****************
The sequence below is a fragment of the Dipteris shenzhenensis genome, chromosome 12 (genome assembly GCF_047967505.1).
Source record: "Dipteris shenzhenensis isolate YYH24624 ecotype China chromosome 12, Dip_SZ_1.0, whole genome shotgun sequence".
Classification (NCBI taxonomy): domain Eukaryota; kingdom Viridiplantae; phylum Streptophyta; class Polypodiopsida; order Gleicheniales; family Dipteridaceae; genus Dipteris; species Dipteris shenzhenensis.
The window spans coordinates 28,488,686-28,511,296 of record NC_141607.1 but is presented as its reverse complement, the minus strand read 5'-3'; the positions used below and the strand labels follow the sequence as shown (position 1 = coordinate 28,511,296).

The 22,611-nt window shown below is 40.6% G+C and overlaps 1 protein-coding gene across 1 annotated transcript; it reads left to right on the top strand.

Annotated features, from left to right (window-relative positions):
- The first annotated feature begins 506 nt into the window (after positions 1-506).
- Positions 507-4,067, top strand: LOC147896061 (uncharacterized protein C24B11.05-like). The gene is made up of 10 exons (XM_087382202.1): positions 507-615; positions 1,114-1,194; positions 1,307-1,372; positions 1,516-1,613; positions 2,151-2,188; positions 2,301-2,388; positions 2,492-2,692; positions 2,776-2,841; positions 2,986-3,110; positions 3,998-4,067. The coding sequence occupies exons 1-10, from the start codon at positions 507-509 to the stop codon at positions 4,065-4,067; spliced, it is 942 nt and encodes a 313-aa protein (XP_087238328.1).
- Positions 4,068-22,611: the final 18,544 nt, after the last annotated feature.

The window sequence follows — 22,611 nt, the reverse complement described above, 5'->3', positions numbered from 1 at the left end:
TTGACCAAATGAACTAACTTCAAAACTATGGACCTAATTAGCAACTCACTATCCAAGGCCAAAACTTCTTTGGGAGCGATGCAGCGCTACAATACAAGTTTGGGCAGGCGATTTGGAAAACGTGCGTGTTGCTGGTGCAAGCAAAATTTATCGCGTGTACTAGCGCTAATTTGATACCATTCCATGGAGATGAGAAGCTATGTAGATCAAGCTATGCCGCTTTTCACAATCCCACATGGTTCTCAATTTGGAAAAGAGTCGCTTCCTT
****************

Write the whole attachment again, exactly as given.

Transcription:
The sequence below is a fragment of the Dipteris shenzhenensis genome, chromosome 12 (genome assembly GCF_047967505.1).
Source record: "Dipteris shenzhenensis isolate YYH24624 ecotype China chromosome 12, Dip_SZ_1.0, whole genome shotgun sequence".
Classification (NCBI taxonomy): domain Eukaryota; kingdom Viridiplantae; phylum Streptophyta; class Polypodiopsida; order Gleicheniales; family Dipteridaceae; genus Dipteris; species Dipteris shenzhenensis.
The window spans coordinates 28,488,686-28,511,296 of record NC_141607.1 but is presented as its reverse complement, the minus strand read 5'-3'; the positions used below and the strand labels follow the sequence as shown (position 1 = coordinate 28,511,296).

The 22,611-nt window shown below is 40.6% G+C and overlaps 1 protein-coding gene across 1 annotated transcript; it reads left to right on the top strand.

Annotated features, from left to right (window-relative positions):
- The first annotated feature begins 506 nt into the window (after positions 1-506).
- Positions 507-4,067, top strand: LOC147896061 (uncharacterized protein C24B11.05-like). The gene is made up of 10 exons (XM_087382202.1): positions 507-615; positions 1,114-1,194; positions 1,307-1,372; positions 1,516-1,613; positions 2,151-2,188; positions 2,301-2,388; positions 2,492-2,692; positions 2,776-2,841; positions 2,986-3,110; positions 3,998-4,067. The coding sequence occupies exons 1-10, from the start codon at positions 507-509 to the stop codon at positions 4,065-4,067; spliced, it is 942 nt and encodes a 313-aa protein (XP_087238328.1).
- Positions 4,068-22,611: the final 18,544 nt, after the last annotated feature.

The window sequence follows — 22,611 nt, the reverse complement described above, 5'->3', positions numbered from 1 at the left end:
TTGACCAAATGAACTAACTTCAAAACTATGGACCTAATTAGCAACTCACTATCCAAGGCCAAAACTTCTTTGGGAGCGATGCAGCGCTACAATACAAGTTTGGGCAGGCGATTTGGAAAACGTGCGTGTTGCTGGTGCAAGCAAAATTTATCGCGTGTACTAGCGCTAATTTGATACCATTCCATGGAGATGAGAAGCTATGTAGATCAAGCTATGCCGCTTTTCACAATCCCACATGGTTCTCAATTTGGAAAAGAGTCGCTTCCTT